Common Malaysian Slangs

100 Common Malaysian Slangs You Should Know

Malaysia, a melting pot of cultures, languages, and traditions, boasts a rich tapestry of linguistic expressions. Among these are numerous slangs that capture the essence of Malaysian life, reflecting its multicultural society.

Whether you’re a visitor, an expatriate, or simply curious about Malaysian culture, understanding these slangs can offer valuable insights and help you navigate social interactions more smoothly.

Here’s an extensive look at 100 common Malaysian slangs, their meanings, and their cultural significance.

1. Lah

A ubiquitous suffix used to emphasize a point or soften a statement. It’s versatile and can be attached to almost any sentence. Example: “Okay lah” (Alright).

2. Wei

A casual way to call someone’s attention, similar to “hey” in English. Example: “Wei, come here!”

3. Lepak

Means to hang out or relax. Example: “Let’s lepak at the mamak.”

4. Mamak

Refers to Indian-Muslim eateries popular for late-night meals and social gatherings.

5. Syok

Means to feel good or enjoyable. Example: “This food is so syok!”

6. Kopi

Short for coffee. Example: “Let’s get a kopi.”

7. Aiyah

An expression of exasperation or frustration. Example: “Aiyah, why so slow one?”

8. Tapau

Means to take away food. Example: “Can I tapau this?”

9. Alamak

An expression of surprise or shock. Example: “Alamak, I forgot my keys!”

10. Cincai

Means to do something without much care or effort. Example: “Just cincai do it.”

11. Fuyoh

An expression of amazement. Example: “Fuyoh, that car is fast!”

12. Kantoi

Means to get caught doing something wrong. Example: “He kantoi cheating in the exam.”

13. Kautim

Means to settle or take care of something. Example: “Don’t worry, I’ll kautim it.”

14. Susah

Means difficult or troublesome. Example: “This project is so susah.”

15. Jaga

Means to take care of. Example: “Please jaga my bag.”

16. Gila

Means crazy. Example: “That guy is gila.”

17. Kepo

Means to be nosy or curious. Example: “Why you so kepo?”

18. Abuden

A sarcastic way of saying “of course.” Example: “You didn’t study? Abuden you fail lah.”

19. Pakat

Means to plan or scheme together. Example: “They pakat to surprise her.”

20. Bungkus

Means to wrap or pack up. Example: “Bungkus the leftover food.”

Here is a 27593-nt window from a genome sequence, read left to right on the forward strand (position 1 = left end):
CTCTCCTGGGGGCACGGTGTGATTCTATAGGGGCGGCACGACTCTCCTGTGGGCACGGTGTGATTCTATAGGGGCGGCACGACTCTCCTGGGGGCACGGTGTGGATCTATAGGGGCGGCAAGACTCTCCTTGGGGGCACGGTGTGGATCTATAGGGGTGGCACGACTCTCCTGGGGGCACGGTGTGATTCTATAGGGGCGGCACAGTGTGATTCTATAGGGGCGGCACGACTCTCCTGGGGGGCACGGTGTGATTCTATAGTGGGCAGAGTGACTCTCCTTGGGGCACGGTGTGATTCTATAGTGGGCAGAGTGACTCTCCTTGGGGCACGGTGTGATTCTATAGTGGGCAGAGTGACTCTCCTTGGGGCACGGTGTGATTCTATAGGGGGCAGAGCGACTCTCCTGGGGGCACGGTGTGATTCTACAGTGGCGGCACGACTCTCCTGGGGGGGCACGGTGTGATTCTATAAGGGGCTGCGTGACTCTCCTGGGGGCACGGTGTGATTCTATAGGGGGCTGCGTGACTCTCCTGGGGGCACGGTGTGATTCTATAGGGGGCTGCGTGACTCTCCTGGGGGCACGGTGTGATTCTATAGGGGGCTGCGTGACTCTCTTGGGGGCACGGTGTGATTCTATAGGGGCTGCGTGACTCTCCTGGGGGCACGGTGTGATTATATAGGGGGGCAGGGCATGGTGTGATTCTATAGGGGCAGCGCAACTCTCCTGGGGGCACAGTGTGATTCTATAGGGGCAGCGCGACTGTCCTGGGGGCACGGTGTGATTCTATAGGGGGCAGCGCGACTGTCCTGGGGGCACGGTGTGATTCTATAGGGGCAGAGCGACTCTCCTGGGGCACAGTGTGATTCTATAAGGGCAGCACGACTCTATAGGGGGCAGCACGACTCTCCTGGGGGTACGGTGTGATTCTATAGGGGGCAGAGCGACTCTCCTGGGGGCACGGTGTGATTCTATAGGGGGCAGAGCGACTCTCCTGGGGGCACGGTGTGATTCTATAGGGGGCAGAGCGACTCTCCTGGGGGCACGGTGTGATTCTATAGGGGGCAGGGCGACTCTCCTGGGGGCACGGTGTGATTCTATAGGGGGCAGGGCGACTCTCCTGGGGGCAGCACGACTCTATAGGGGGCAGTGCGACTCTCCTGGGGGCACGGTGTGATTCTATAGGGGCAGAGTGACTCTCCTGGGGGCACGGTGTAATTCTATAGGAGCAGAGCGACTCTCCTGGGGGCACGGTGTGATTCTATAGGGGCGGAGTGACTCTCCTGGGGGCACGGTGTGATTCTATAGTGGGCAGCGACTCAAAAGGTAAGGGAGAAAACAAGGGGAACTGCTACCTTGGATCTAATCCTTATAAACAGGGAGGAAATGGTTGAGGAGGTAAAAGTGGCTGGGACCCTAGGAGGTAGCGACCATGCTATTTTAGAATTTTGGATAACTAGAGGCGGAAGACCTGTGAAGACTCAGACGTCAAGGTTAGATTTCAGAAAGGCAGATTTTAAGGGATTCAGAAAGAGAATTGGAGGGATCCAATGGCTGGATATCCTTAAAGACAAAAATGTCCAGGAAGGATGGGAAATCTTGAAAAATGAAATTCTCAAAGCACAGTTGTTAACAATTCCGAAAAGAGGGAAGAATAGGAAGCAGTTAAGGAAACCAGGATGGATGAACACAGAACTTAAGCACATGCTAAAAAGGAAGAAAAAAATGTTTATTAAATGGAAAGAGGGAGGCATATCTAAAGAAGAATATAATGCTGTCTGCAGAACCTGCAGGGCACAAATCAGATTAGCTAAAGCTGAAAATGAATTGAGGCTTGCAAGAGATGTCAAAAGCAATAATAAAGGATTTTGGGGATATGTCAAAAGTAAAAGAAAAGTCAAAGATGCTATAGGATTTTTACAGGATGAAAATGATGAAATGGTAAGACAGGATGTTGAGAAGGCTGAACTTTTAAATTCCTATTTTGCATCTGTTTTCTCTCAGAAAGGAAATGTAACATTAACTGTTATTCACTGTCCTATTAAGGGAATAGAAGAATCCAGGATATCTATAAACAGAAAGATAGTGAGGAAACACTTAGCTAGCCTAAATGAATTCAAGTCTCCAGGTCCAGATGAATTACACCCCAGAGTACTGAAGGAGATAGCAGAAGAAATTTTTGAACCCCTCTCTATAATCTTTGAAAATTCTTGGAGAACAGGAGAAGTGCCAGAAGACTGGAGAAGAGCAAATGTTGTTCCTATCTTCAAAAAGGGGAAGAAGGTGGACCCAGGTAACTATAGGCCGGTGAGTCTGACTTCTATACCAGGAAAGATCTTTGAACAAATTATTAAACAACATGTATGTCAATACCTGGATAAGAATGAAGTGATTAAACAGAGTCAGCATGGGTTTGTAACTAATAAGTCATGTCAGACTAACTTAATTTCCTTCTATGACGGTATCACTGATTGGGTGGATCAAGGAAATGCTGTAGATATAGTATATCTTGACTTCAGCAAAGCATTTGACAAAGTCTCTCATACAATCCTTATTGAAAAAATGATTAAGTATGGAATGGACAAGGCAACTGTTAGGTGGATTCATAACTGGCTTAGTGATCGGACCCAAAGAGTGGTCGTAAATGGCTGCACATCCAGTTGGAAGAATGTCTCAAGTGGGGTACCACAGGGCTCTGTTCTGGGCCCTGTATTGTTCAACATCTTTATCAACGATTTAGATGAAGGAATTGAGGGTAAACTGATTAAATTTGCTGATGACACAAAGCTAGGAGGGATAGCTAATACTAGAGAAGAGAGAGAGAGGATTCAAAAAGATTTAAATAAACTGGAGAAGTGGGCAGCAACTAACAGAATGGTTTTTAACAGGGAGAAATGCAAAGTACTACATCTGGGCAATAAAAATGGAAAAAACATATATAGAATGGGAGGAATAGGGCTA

21. Cham

Means in a bad situation. Example: “I’m cham, forgot to do my homework.”

22. Teruk

Means terrible or severe. Example: “The traffic is teruk today.”

23. Boh liao

Means finished or out of something. Example: “The shop boh liao stock.”

24. Gostan

Means to reverse a vehicle. Example: “Gostan the car a bit.”

25. Kopi O

Refers to black coffee. Example: “I’ll have a kopi O.”

26. Kepochi

A more intense version of kepo. Example: “She’s such a kepochi.”

27. Koyak

Means torn or emotionally broken. Example: “After the breakup, he was koyak.”

28. Langgar

Means to collide or crash. Example: “He langgar the wall.”

29. Pak Tor

Means to date or go out with someone. Example: “They pak tor every weekend.”

30. Kiasu

A Hokkien term meaning a fear of losing out. Example: “He’s so kiasu, bought all the tickets.”

31. Hantu

Means ghost or spirit. Example: “This place is haunted by hantu.”

32. Shiok

Similar to syok, means enjoyable or satisfying. Example: “This durian is shiok!”

33. Mou liu

Means nonsensical or pointless. Example: “That movie was mou liu.”

34. Kapchai

Refers to a small motorcycle. Example: “He rides a kapchai to work.”

35. Sapu

Means to sweep or to take everything. Example: “They sapu all the discounts.”

36. Onz

Means to agree or be on board with something. Example: “You want to go? Onz!”

37. Panas

Means hot, both in temperature and spiciness. Example: “This curry is panas!”

38. Teh tarik

A popular Malaysian tea, meaning “pulled tea.” Example: “I’ll have a teh tarik.”

39. Yam cha

Means to drink tea or hang out. Example: “Let’s yam cha later.”

40. Muka tembok

Literally means “thick-faced,” describing someone who is shameless. Example: “He’s muka tembok, never apologizes.”

41. Potong stim

Means to kill the mood. Example: “That joke really potong stim.”

42. Gatal

Means itchy or flirtatious. Example: “He’s so gatal with all the girls.”

43. Chiak

Means to eat. Example: “Let’s chiak dinner.”

44. Layan

Means to entertain or accompany. Example: “Can you layan him while I cook?”

45. Mangkuk

Literally means bowl, used to describe someone foolish. Example: “Don’t be such a mangkuk.”

46. Hafal

Means to memorize. Example: “You need to hafal the script.”

47. Kaki

Means leg but can also refer to someone who loves a specific activity. Example: “He’s a kaki bola.”

48. Pasar malam

Means night market. Example: “Let’s go to the pasar malam.”

49. Syok sendiri